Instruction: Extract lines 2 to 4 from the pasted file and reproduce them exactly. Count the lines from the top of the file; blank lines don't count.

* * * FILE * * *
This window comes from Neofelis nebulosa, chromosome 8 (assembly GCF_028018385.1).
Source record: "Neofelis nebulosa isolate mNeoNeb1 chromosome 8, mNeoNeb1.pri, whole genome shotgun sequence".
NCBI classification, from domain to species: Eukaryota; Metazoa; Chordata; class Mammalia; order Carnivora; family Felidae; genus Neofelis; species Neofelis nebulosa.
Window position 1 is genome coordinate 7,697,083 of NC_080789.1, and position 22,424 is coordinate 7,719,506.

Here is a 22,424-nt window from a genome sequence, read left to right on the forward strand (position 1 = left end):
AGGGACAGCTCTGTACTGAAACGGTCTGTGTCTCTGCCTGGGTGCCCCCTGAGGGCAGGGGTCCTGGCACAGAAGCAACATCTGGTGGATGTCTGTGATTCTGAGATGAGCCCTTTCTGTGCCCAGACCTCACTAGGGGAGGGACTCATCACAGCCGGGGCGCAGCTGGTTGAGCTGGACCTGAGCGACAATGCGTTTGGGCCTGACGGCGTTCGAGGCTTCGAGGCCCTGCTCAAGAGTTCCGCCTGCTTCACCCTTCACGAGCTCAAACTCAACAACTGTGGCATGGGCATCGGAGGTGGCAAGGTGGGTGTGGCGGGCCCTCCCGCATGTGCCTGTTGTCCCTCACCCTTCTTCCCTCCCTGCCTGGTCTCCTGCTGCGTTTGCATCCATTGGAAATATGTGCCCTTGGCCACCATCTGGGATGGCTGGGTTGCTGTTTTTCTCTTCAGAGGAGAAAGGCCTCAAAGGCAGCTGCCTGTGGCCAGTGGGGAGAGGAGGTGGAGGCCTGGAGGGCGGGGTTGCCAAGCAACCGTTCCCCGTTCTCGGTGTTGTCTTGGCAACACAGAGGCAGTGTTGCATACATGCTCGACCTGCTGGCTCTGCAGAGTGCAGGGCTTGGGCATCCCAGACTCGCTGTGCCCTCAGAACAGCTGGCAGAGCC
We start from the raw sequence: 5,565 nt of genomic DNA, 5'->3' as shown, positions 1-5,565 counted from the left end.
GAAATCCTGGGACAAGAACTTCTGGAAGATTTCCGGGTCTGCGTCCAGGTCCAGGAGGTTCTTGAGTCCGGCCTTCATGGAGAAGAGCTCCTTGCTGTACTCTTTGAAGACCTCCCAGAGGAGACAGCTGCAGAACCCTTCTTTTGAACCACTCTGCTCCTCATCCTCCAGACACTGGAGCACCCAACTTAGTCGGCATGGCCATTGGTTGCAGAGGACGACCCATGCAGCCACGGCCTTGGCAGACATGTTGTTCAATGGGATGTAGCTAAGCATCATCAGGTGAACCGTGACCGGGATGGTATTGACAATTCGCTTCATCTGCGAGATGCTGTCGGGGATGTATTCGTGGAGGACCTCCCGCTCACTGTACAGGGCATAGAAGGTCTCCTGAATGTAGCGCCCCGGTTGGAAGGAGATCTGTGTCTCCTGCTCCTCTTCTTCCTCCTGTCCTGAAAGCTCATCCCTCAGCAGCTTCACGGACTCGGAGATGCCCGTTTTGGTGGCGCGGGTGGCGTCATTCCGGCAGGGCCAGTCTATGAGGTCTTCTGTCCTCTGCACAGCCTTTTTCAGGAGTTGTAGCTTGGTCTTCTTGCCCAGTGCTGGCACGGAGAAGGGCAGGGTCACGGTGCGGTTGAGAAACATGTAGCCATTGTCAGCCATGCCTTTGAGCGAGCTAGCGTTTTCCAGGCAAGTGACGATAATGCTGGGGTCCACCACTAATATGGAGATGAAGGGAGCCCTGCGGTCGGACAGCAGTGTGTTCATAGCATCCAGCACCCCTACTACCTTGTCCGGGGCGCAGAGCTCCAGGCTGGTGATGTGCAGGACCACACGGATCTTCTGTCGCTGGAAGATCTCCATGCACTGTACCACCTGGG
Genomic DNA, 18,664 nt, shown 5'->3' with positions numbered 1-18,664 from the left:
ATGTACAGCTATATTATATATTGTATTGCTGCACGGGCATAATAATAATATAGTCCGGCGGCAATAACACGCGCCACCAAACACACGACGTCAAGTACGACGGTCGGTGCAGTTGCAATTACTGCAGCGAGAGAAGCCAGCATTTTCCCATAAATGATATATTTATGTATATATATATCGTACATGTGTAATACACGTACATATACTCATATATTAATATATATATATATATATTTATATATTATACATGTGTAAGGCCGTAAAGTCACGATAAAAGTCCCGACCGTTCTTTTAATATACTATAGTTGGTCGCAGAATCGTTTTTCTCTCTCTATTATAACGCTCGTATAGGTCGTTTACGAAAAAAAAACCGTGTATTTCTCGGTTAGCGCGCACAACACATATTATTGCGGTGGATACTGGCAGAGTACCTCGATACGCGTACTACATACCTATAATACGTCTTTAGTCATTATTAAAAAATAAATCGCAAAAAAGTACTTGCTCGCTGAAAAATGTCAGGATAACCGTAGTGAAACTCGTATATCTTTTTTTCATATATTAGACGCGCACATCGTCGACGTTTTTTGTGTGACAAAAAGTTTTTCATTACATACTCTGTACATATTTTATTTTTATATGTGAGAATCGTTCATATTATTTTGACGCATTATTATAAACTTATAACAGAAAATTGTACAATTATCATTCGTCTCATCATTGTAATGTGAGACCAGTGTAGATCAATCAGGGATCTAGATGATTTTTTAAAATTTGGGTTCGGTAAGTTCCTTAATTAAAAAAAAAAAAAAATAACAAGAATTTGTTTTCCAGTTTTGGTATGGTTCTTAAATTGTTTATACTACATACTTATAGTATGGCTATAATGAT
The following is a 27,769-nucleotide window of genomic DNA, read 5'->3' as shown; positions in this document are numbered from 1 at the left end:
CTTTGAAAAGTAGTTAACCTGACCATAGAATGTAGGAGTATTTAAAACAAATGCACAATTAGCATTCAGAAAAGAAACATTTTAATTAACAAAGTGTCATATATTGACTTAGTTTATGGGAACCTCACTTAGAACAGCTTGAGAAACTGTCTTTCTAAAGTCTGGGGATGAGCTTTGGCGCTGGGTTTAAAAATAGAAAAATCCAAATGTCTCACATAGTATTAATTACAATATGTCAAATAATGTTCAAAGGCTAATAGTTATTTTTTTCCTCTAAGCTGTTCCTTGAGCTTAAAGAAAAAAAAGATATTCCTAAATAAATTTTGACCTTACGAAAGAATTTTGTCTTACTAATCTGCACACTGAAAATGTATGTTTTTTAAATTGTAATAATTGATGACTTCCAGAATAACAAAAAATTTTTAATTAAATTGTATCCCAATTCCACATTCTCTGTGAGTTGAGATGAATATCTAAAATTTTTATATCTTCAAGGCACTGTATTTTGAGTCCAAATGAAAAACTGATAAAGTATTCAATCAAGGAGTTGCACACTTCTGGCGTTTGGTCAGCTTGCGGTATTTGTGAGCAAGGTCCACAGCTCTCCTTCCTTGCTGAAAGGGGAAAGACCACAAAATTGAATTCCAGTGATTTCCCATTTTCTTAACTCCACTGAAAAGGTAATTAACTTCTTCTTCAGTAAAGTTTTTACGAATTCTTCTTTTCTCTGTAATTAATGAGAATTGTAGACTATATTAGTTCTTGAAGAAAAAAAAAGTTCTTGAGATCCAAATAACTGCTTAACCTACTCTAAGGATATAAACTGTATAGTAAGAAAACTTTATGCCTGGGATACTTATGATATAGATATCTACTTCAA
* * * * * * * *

Source record: "Neofelis nebulosa isolate mNeoNeb1 chromosome 8, mNeoNeb1.pri, whole genome shotgun sequence".
NCBI classification, from domain to species: Eukaryota; Metazoa; Chordata; class Mammalia; order Carnivora; family Felidae; genus Neofelis; species Neofelis nebulosa.
Window position 1 is genome coordinate 7,697,083 of NC_080789.1, and position 22,424 is coordinate 7,719,506.